Eidos Confirms Thief 3 Plans
GameSpot has the official story on plans to continue the Thief series despite the closure of its former developer, Looking Glass. More details and an interview with the game's new project leader inside.
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When Looking Glass Studios, developer of Thief and Thief II, closed its doors at the end of May, Thief fans were disheartened by the possibility that they might never get to play the planned follow-up to the series. However, following rumors that surfaced over the weekend, Eidos has confirmed for GameSpot that it now has solid plans to publish a new Thief game - tentatively titled Thief 3 - for the PC and the PlayStation 2.
Future development of the series will take place at the Ion Storm studio in Austin, Texas, which in June completed Deus Ex, the conspiracy-laden first-person action-RPG. The Austin studio is headed by Warren Spector, who established a reputation for the innovative with his work on Ultima Underworld and System Shock.
Looking forward past the announcement, Spector said, "We here in the Austin office are thrilled, proud, and a bit humbled at the prospect of continuing and building on the work of the talented men and women who made Thief and Thief II." To further assuage fans' potential concerns about the change in developers, Spector added, "We respect the Thief tradition and we'll do everything in our power not only to live up to everyone's justifiably high expectations but to surpass them."
Over the last several weeks, the Ion Storm studio has shifted gears from post-release support for Deus Ex to assembling new team members. Some of Looking Glass' former members have signed on for the new project, though their names and roles have yet to be specified. Eidos also has not announced a release schedule for the game, though it has promised to be forthcoming with more information on Thief 3 in the near future.
GameSpot had the opportunity to talk to Warren Spector about the nascent Thief 3 project and how his team will pick up the previous efforts of Looking Glass. Read on for his perspective on how the project will move forward.
GameSpot: Tell us a little bit about what has been involved in transferring the Thief franchise from Looking Glass to Eidos.
Warren Spector: So far, not much. This has only been in the works for a matter of weeks. We're still at the level of trying to figure out if there are any hard-copy versions of Looking Glass docs or electronic backups or anything, so there hasn't been a lot to transfer! Give us a little time...
GS: Will Eidos build on the existing work Looking Glass has done for Thief 3?
WS: Absolutely. The first two Thief games were both compelling works of (dare I say it?) art. And they sold well, to boot. We'd be crazy not to build on that foundation. Bear in mind, though, I'm speaking in the abstract since, as I said, we haven't seen any Looking Glass assets down here in Austin yet.
GS: Will the next Thief game resolve the story issues brought up in Thief II's suspenseful conclusion?
WS: Without making any promises (see all the caveats in my earlier answers!), my instinct is to say, "Of course!" If we're going to maintain the integrity of the Thief series we have to wrap up loose ends left by our predecessors.
GS: Has development already started on the new game?
WS: Nope. Our first priority is to sign up some critical team members - the folks who will work together to flesh out the game design and storyline, and around whom we can build an entire team. It would be the height of arrogance, as well as fundamental foolishness, to try to foist off a finished game design on a team. You always want your team to participate in the creation of the design. That's especially true when a new group (albeit one built around folks already experienced with Thief) is charged with continuing someone else's work. Team first, design second, then development.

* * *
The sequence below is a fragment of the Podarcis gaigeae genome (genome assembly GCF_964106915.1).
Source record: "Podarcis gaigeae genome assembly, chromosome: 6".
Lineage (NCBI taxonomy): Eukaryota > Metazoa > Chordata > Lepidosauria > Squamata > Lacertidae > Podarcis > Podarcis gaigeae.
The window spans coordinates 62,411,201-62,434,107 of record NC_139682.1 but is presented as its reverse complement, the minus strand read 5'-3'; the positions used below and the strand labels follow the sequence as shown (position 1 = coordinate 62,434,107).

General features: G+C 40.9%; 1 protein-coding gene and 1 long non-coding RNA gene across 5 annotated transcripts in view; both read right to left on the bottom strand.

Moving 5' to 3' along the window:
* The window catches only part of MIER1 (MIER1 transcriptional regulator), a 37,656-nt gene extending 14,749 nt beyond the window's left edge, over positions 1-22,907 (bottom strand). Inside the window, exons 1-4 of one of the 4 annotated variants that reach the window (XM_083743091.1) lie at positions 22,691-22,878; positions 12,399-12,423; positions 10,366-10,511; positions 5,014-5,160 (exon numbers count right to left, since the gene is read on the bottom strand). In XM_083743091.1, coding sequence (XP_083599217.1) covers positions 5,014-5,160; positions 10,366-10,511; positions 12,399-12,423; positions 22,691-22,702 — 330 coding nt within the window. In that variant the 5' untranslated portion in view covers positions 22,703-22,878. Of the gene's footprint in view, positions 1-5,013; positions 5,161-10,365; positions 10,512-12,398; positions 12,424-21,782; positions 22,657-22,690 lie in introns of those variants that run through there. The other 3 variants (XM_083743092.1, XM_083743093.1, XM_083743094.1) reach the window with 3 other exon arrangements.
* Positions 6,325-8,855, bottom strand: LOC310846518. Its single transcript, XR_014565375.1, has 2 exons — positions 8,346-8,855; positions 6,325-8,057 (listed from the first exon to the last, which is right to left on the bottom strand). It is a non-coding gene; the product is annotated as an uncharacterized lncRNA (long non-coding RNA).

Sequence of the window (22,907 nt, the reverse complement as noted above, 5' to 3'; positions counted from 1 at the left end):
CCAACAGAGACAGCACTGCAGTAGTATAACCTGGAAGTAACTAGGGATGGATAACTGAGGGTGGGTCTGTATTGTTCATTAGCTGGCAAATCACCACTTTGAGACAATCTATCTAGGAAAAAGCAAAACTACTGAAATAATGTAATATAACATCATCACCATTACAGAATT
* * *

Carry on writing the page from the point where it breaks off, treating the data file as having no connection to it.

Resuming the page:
GS: Has it been decided whether the engine that Looking Glass was developing for Thief 3 will be used or if a third-party engine will be licensed for the game?
WS: "Decided" would be too strong a word, but given that the Looking Glass engine team has scattered to the four winds, it doesn't seem terribly likely we'll be finishing the LG engine. And, to date, the Austin office hasn't built an engine team, so we don't really have the desire to get into that - at this time, we're focused on content creation. My guess is that we'll license the engine that gets us closest to what we need for a Thief game and then replace the bits that aren't Thief-like.
Having said that, we're well aware that there isn't an engine in the world that offers the combination of sound propagation, object interaction, and stealth-oriented AI that made Thief work. Anything we license will likely be rewritten pretty heavily in these and other areas. And before anyone asks, we understand that the Deus Ex approach to stealth (just one of many approaches available to players) won't work for a razor-sharp-focus game like Thief. Whatever engine we use, we'll do the work necessary to make the game play the way a Thief game must.
GS: Will any of the former members of the Looking Glass Thief team join the new development effort?
WS: Yes. Some have already signed on. Others have offered to consult, if nothing more. We're still talking to a few ex-LG'ers. Look for more specific information soon.
GS: Do you have any plans to bring on Stephen Russell, the actor who played the voice of Garrett in the first two games?
WS: If "decided" is too strong a word to use when discussing engines, "plan" is too strong a word to use with regard to voice talent. Certainly, it's hard to imagine Garrett with any other voice, so we'll do what we can to maintain consistency. But, really, decisions like this won't be made for quite a while.